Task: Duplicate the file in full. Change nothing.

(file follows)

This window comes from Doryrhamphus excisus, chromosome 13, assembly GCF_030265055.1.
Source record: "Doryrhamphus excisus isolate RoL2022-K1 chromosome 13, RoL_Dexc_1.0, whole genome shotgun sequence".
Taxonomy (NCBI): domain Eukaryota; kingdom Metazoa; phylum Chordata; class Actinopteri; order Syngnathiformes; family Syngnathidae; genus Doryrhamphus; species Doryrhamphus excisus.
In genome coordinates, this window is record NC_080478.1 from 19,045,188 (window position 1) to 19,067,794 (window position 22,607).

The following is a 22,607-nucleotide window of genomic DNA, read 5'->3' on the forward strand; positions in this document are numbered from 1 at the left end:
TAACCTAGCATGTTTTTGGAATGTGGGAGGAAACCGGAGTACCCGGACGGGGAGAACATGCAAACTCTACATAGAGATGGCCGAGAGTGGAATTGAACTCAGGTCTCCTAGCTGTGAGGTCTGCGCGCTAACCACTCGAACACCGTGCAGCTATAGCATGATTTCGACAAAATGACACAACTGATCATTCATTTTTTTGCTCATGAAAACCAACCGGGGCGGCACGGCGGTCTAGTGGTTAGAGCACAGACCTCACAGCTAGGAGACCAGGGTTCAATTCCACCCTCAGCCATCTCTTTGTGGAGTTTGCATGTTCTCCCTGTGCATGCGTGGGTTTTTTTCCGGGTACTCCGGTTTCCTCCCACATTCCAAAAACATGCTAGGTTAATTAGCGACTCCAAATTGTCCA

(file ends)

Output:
This window comes from Doryrhamphus excisus, chromosome 13, assembly GCF_030265055.1.
Source record: "Doryrhamphus excisus isolate RoL2022-K1 chromosome 13, RoL_Dexc_1.0, whole genome shotgun sequence".
Taxonomy (NCBI): domain Eukaryota; kingdom Metazoa; phylum Chordata; class Actinopteri; order Syngnathiformes; family Syngnathidae; genus Doryrhamphus; species Doryrhamphus excisus.
In genome coordinates, this window is record NC_080478.1 from 19,045,188 (window position 1) to 19,067,794 (window position 22,607).

The following is a 22,607-nucleotide window of genomic DNA, read 5'->3' on the forward strand; positions in this document are numbered from 1 at the left end:
TAACCTAGCATGTTTTTGGAATGTGGGAGGAAACCGGAGTACCCGGACGGGGAGAACATGCAAACTCTACATAGAGATGGCCGAGAGTGGAATTGAACTCAGGTCTCCTAGCTGTGAGGTCTGCGCGCTAACCACTCGAACACCGTGCAGCTATAGCATGATTTCGACAAAATGACACAACTGATCATTCATTTTTTTGCTCATGAAAACCAACCGGGGCGGCACGGCGGTCTAGTGGTTAGAGCACAGACCTCACAGCTAGGAGACCAGGGTTCAATTCCACCCTCAGCCATCTCTTTGTGGAGTTTGCATGTTCTCCCTGTGCATGCGTGGGTTTTTTTCCGGGTACTCCGGTTTCCTCCCACATTCCAAAAACATGCTAGGTTAATTAGCGACTCCAAATTGTCCA